It's like a legal rip-off of a magic lamp, although that concept is so common that it is by no means copyrighted, so I don't know why they would go through the trouble. Eh, where your usual magic lamps come from Islamic mythologies, this titular "brass teapot" is Jewish, so whoever came up with the idea wasn't going to take any chances with financial issues. Greedy Jew jokes aside, this really is all about the money, Jessie J (Oh man, I hate that song passionately, but you know that someone was thinking it), so, regardless of what many might believe, having Juno Temple as a wife isn't all a man can wish for. Okay, maybe she's not all that, but she certainly looks good on that poster that looks like some kind of an inspirational entrepreneurism promo, what with the fine suit, cool car and beautiful woman holding a wad of cash... backed by a giant, floating rose and teapot. Come to think of it, in plenty of ways, this film does seem like the result of some kind of pot, you know, until you get to the point in the story where the leads have to actually hurt themselves in order to have their wishes granted, at which point, it starts sounding like all sorts of other, more harsh drugs. Either way, this feels kind of like Temple continuing to reinforce that dirty girl image, though that might just because this film makes me think of "Dirty Girl". I'd imagine what handful of people who actually saw "Dirty Girl" wouldn't figure that that's flattering, but hey, I liked it, just as I like this film, even though I have problems with both efforts.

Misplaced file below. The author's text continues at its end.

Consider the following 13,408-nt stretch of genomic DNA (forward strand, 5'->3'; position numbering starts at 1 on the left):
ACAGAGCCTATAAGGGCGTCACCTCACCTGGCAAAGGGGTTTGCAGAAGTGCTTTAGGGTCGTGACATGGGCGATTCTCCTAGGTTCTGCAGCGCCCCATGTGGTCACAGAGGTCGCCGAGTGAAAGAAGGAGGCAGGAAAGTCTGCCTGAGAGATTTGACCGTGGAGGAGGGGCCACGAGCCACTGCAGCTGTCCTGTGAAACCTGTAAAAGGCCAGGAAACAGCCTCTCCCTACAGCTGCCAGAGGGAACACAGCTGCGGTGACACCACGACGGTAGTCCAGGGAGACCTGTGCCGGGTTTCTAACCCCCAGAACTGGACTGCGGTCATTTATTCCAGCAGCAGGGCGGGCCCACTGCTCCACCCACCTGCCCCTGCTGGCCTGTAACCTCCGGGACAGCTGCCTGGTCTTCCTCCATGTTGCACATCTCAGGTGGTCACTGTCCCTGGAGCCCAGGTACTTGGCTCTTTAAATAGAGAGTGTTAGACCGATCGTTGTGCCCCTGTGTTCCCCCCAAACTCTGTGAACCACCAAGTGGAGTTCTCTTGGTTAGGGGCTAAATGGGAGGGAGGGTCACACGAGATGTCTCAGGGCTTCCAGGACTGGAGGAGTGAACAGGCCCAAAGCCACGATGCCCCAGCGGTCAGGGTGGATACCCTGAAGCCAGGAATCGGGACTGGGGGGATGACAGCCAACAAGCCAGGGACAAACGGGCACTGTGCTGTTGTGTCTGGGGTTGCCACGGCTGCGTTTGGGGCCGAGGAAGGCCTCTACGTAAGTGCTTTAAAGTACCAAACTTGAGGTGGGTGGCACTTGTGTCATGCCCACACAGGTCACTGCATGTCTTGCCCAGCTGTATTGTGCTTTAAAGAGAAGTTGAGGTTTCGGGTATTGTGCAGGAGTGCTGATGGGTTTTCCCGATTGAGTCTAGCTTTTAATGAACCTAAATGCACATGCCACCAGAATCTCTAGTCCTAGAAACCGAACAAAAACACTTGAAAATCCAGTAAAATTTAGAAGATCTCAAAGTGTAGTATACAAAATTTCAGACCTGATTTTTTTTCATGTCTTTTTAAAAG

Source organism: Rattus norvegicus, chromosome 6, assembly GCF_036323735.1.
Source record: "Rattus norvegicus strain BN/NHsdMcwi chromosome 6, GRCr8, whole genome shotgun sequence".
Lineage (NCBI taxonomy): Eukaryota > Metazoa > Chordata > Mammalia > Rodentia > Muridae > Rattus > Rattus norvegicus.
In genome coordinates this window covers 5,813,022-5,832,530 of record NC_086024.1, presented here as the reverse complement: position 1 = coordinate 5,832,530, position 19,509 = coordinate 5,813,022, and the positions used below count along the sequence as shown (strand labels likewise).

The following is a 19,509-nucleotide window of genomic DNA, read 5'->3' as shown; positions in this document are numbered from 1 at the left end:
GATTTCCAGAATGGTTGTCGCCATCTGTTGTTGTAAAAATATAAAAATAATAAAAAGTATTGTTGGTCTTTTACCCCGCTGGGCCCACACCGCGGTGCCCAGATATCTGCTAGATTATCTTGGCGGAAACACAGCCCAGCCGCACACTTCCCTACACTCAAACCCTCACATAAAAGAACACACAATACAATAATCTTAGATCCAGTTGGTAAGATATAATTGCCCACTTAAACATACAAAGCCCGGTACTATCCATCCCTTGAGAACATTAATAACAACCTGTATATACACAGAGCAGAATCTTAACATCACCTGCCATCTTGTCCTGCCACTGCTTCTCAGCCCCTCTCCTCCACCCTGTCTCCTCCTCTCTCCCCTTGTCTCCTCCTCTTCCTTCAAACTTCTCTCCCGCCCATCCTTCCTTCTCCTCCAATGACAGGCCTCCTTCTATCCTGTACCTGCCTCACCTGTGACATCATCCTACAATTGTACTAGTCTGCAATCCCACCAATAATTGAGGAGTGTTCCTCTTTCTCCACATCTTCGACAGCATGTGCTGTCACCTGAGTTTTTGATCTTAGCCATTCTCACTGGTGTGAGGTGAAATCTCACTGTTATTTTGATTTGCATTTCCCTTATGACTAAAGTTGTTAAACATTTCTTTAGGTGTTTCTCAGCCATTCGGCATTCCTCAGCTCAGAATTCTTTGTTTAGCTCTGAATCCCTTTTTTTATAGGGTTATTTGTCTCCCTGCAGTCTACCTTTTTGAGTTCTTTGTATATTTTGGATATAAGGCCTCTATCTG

Rather generic, the film gets to be formulaic in its plotting, as well as thinly conventional in its characterization, drawing conceptually worthy characters with tropes that hold a familiarity which is distancing enough without a sense of undercooking. Immediate development is lacking, and progressive exposition needs more flesh-out, considering that this character study is about meditating upon the gradual corruption of characters, whose shifting depths are not sold with enough assurance for you to get over unlikable traits. If nothing else, the questionable characterization establishes a sense of unevenness, which is not helped by tonal inconsistencies, for although the film is never too serious, heavier moments punctuate fluff somewhat jarringly. Conventional, undercooked and uneven, storytelling has its endearingly inspired elements, but also holds a certain under-inspiration that blands things up, or at least further blands things up. Even in concept, this is a thin, fluffy narrative with some intriguing thematic depth, as well as other worthy elements, sure, ultimately outweighed by limitations that cannot be disregarded, in spite of a sense of ambition. Director Ramaa Mosley at least pumps her heart into this project, and she draws a fair deal of pay-off, as well as a great deal of charm, but this was never to go as far as she clearly wanted it to, and at the end of the day, the final product is unable to defy forgettability. There's not a whole lot to remember in the end, but while the film has your investment, it keeps you going, not as all that endearing, but certainly as entertaining as a character study, carried by some worthy character portrayals.